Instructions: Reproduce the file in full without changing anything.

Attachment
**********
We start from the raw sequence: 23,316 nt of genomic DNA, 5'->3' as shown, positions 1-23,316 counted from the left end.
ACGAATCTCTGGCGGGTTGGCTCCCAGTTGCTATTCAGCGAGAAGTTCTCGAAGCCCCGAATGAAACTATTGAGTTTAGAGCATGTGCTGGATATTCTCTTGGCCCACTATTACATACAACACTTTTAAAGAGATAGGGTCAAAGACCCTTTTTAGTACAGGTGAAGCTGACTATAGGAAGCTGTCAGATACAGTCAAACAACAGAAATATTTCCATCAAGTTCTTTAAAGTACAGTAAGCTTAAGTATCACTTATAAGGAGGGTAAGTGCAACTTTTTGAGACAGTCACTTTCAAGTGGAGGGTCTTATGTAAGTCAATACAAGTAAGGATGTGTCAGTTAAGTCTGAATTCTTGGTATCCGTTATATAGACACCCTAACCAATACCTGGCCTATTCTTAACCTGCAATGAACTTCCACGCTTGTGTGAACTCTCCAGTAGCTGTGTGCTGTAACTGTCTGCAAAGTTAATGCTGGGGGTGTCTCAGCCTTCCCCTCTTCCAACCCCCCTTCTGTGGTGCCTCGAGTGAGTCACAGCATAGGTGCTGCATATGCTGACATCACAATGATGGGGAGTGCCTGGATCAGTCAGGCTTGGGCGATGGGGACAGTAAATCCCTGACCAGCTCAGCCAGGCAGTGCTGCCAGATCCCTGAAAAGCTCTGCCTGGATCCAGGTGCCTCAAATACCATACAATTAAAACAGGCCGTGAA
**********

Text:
We start from the raw sequence: 23,316 nt of genomic DNA, 5'->3' as shown, positions 1-23,316 counted from the left end.
ACGAATCTCTGGCGGGTTGGCTCCCAGTTGCTATTCAGCGAGAAGTTCTCGAAGCCCCGAATGAAACTATTGAGTTTAGAGCATGTGCTGGATATTCTCTTGGCCCACTATTACATACAACACTTTTAAAGAGATAGGGTCAAAGACCCTTTTTAGTACAGGTGAAGCTGACTATAGGAAGCTGTCAGATACAGTCAAACAACAGAAATATTTCCATCAAGTTCTTTAAAGTACAGTAAGCTTAAGTATCACTTATAAGGAGGGTAAGTGCAACTTTTTGAGACAGTCACTTTCAAGTGGAGGGTCTTATGTAAGTCAATACAAGTAAGGATGTGTCAGTTAAGTCTGAATTCTTGGTATCCGTTATATAGACACCCTAACCAATACCTGGCCTATTCTTAACCTGCAATGAACTTCCACGCTTGTGTGAACTCTCCAGTAGCTGTGTGCTGTAACTGTCTGCAAAGTTAATGCTGGGGGTGTCTCAGCCTTCCCCTCTTCCAACCCCCCTTCTGTGGTGCCTCGAGTGAGTCACAGCATAGGTGCTGCATATGCTGACATCACAATGATGGGGAGTGCCTGGATCAGTCAGGCTTGGGCGATGGGGACAGTAAATCCCTGACCAGCTCAGCCAGGCAGTGCTGCCAGATCCCTGAAAAGCTCTGCCTGGATCCAGGTGCCTCAAATACCATACAATTAAAACAGGCCGTGAA